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Five Pieces For Irving Layton
by Kenneth Sherman

Irving Layton

"It is good to wish for strong models."
Elias Canetti

* 1 *

In 1969, as I was about to leave for Israel where I would work for the summer as a volunteer on a Kibbutz, enlightened friends of my parents bought me a gift: the 1969 edition of Irving Layton's Selected Poems. The book was electrifying. I was immediately struck by the highly charged, visceral texture of Layton's language, the urgency of his voice. Here was a persona as open to experience and emotion as the declamatory newsboy, the subject of one of Layton's earliest published poems:

Neither tribal nor trivial he shouts
From the city's centre where tramcars move
Like stained bacilli across the eyeballs
Where people spore in composite buildings
From their protective gelatine of doubts
Old ills and incapacity to love
While he, a Joshua before their walls,
Sells newspapers to the gods and geldings.

If poets can be compared to animals, then I pictured Layton as a dog. Here was a poet who loved to run across the ground, sticking his damp nose into everything. Tireless, easily roused to fury, driven by some inexplicable hunger, he could never get enough, nor could he get it fast enough. Layton was one of those poets¨like Villon, like Byron¨whose genius was rooted in his restlessness. In candor he resembled the Beats¨we can think of Ferlinghetti's Dog¨but his poems were more structured than theirs, the mind behind them more incisive. The poetry of the Beats was diffuse. Layton's poems contain their energy like a time bomb.

At the age of nineteen, I'd seen enough of middle-class suburban life to understand what Layton meant by "the mindless vacancies of suburbia." I too was contending with the stifling philistinism and moneytheism he railed against. When I spoke my mind, my parents accused me of being ungrateful, wrong-minded. Things between us were quickly deteriorating. One of the advantages of alienation from one's family is that you begin to look for other authorities¨i.e. authors. By 1969 I had read much of Hemingway, as well as works by Camus and Sartre, and had developed an appreciation for the dark and caustic element in Layton's poetry. It was a poetry that, in the words of Czeslaw Milosz, "did not cheat thought." That distinguished it from the narrowness and anti-intellectualism of most Canadian poetry. Layton's work, even the weakest of it, had a psychological edge, a willingness to probe uncomfortable thoughts and feelings. He provided the right antidote to Dylan Thomas, with whom I was enamoured at the time.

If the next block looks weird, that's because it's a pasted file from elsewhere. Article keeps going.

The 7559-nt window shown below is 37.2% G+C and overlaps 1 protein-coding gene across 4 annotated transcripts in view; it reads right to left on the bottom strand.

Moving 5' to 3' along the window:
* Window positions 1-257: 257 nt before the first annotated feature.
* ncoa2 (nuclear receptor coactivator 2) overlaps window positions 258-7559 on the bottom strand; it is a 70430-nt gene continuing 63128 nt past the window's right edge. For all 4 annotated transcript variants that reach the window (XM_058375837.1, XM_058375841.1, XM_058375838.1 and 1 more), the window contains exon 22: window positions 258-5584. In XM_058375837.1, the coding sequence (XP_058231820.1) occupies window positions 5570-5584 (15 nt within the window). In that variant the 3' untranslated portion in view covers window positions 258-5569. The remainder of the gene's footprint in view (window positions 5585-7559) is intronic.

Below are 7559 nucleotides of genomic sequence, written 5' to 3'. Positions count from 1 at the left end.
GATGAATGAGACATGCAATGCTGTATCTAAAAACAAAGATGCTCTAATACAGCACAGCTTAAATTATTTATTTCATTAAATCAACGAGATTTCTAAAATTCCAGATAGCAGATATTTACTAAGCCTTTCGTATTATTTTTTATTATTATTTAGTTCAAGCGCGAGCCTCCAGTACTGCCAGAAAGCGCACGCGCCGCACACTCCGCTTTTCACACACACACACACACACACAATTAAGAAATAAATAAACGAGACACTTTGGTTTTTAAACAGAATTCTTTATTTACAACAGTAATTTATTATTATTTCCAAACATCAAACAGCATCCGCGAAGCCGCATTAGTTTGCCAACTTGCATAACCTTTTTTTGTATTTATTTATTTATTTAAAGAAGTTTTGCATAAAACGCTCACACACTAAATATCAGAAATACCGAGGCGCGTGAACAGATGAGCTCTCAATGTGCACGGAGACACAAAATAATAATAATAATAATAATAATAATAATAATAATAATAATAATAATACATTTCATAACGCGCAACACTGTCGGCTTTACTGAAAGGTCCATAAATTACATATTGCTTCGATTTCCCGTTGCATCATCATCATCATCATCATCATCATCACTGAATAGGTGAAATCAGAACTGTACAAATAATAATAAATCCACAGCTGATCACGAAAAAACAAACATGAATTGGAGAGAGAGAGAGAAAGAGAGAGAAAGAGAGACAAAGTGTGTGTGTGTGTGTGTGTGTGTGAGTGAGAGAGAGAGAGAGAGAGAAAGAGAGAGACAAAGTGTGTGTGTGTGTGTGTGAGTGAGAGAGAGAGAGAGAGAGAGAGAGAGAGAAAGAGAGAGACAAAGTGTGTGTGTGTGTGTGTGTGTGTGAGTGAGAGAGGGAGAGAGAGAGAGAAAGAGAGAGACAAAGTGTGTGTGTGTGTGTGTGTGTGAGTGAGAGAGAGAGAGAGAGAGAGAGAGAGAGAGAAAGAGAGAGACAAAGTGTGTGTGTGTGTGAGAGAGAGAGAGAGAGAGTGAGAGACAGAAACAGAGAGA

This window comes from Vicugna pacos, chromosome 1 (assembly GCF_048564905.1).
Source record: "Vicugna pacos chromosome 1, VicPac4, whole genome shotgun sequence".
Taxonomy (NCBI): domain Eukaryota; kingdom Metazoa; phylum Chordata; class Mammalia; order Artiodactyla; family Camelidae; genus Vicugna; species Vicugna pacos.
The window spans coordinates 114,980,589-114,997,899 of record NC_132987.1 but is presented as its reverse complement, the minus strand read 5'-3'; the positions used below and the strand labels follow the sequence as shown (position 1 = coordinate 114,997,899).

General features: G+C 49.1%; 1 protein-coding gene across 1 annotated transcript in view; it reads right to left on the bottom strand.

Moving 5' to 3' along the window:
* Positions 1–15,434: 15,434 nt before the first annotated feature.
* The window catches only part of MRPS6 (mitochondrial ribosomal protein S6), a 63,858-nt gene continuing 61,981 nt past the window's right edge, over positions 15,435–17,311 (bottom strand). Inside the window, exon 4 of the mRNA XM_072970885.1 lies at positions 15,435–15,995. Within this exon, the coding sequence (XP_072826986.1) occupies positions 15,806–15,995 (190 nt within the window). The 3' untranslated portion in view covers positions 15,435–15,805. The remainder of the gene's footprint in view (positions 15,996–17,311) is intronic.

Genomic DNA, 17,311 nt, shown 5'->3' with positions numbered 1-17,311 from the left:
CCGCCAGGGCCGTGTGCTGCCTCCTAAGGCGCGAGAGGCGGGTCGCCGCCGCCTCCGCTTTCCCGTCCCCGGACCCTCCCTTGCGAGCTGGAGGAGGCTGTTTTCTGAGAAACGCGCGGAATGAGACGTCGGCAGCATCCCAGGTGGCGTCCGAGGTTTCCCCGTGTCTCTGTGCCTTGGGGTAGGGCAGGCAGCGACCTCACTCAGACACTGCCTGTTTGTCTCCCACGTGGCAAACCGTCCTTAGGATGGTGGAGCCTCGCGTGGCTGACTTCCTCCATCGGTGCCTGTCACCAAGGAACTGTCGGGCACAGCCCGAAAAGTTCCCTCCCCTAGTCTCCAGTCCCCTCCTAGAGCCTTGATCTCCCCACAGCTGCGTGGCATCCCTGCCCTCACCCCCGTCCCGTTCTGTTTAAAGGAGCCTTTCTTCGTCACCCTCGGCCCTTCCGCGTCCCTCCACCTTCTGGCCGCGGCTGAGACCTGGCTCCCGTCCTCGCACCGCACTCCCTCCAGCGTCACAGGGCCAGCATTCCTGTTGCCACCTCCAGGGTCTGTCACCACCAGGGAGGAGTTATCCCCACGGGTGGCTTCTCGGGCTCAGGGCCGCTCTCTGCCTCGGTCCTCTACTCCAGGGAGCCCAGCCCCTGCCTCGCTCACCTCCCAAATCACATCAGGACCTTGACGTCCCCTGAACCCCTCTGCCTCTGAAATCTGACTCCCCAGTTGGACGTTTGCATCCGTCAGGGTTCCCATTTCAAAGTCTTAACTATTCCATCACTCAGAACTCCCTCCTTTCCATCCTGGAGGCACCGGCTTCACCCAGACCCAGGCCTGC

* 2 *

The Jewish Agency, sponsors of my impending trip to Israel, organized a meeting for the student participants. It was held in the basement rec room of my friend's house. Layton, who was in Toronto hunting for an apartment so that he could begin a teaching appointment at York University, agreed to speak to us.

What physical image did I have of Layton? There was the strong, darkly handsome face in serial replication on the cover of the Selected Poems; there was the goateed Layton looking like Satyr or Satan on the cover of Balls for a One-Armed Juggler; there was the sublime profile on Periods of the Moon in whose cover a reflective Layton resembles a somber middle-European Jewish philosopher. These images matched the various facets of the poetic persona. Perhaps the same gap that exists between reality and printed words exists between a person's living presence and his photographed image. Is this why we are shocked when someone we know from photographs walks into the room?

Short, stocky, Layton reminded me of the Warner Brothers' Tasmanian Devil. He walked with the deft movement of a wrestler awaiting an attack, an image reinforced by his pugilist's nose. His eyes, however, offset the impression of toughness. They seemed to me to be receptive, childlike, wonderstruck. But perhaps I saw them through the filter of his poetic persona, which was essentially romantic. He wore his thick grey hair long, and that made him seem either savage¨or sage.

His physical voice¨which I would come to know intimately in seminar room and lecture hall¨was as impressive as his poetic voice. It was deep and sonorous. His language was highly articulate: earthy and erudite, imagistic and philosophical. He revealed, as he spoke, the arabesque twists and turns of a poet's thought processes and this made him a fascinating teacher.

When he spoke, everything¨voice, vocabulary, hand gestures, facial expressions¨was designed to convince, to win over the opponent. For Layton, speaking was an opportunity to persuade, chastise, enchant. He was a highly competitive man who saw his relationship with an audience, and often with individuals, as a battle. He owed this attitude not just to Nietzsche and the Greeks, but also to his own beleaguered childhood in the streets of Montreal. The battle now was not over territory or racial slurs, but over higher concerns of the self. With his passionate, nineteenth century style of oratory, Layton defied the cool, detached manner adopted by most contemporary speakers. His style was messianic, prophetic. And while one might term it anachronistic, the message was wholly relevant. Years after I had him as a teacher, I invited him to address an assembly of students at my college. He rebuked them for their somnambulism, their unwillingness to embrace the deeper issues. The next day the local newspaper ran the headline: "You're sheep," Layton tells flock.